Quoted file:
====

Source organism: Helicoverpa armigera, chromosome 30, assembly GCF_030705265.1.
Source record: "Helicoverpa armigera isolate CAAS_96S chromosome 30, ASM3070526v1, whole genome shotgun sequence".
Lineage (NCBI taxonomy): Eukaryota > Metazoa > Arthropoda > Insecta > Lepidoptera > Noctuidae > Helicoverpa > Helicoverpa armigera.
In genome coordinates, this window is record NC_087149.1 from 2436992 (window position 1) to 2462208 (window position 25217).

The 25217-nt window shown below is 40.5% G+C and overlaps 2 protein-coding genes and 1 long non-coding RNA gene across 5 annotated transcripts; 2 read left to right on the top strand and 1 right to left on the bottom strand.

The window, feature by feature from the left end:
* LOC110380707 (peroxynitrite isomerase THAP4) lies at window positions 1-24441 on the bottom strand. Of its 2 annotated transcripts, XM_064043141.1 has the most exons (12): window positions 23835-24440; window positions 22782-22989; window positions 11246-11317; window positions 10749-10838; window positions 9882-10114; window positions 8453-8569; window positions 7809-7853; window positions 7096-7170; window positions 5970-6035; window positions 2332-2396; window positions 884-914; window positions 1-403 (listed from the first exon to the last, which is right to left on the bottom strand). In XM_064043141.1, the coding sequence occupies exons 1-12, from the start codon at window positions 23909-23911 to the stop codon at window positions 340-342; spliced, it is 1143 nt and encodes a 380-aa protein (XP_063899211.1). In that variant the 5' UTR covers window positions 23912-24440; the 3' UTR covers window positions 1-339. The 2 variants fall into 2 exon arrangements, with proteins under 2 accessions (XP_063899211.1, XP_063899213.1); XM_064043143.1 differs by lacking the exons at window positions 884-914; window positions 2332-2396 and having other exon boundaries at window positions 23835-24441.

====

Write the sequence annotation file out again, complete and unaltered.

Source organism: Helicoverpa armigera, chromosome 30, assembly GCF_030705265.1.
Source record: "Helicoverpa armigera isolate CAAS_96S chromosome 30, ASM3070526v1, whole genome shotgun sequence".
Lineage (NCBI taxonomy): Eukaryota > Metazoa > Arthropoda > Insecta > Lepidoptera > Noctuidae > Helicoverpa > Helicoverpa armigera.
In genome coordinates, this window is record NC_087149.1 from 2436992 (window position 1) to 2462208 (window position 25217).

The 25217-nt window shown below is 40.5% G+C and overlaps 2 protein-coding genes and 1 long non-coding RNA gene across 5 annotated transcripts; 2 read left to right on the top strand and 1 right to left on the bottom strand.

The window, feature by feature from the left end:
* LOC110380707 (peroxynitrite isomerase THAP4) lies at window positions 1-24441 on the bottom strand. Of its 2 annotated transcripts, XM_064043141.1 has the most exons (12): window positions 23835-24440; window positions 22782-22989; window positions 11246-11317; window positions 10749-10838; window positions 9882-10114; window positions 8453-8569; window positions 7809-7853; window positions 7096-7170; window positions 5970-6035; window positions 2332-2396; window positions 884-914; window positions 1-403 (listed from the first exon to the last, which is right to left on the bottom strand). In XM_064043141.1, the coding sequence occupies exons 1-12, from the start codon at window positions 23909-23911 to the stop codon at window positions 340-342; spliced, it is 1143 nt and encodes a 380-aa protein (XP_063899211.1). In that variant the 5' UTR covers window positions 23912-24440; the 3' UTR covers window positions 1-339. The 2 variants fall into 2 exon arrangements, with proteins under 2 accessions (XP_063899211.1, XP_063899213.1); XM_064043143.1 differs by lacking the exons at window positions 884-914; window positions 2332-2396 and having other exon boundaries at window positions 23835-24441.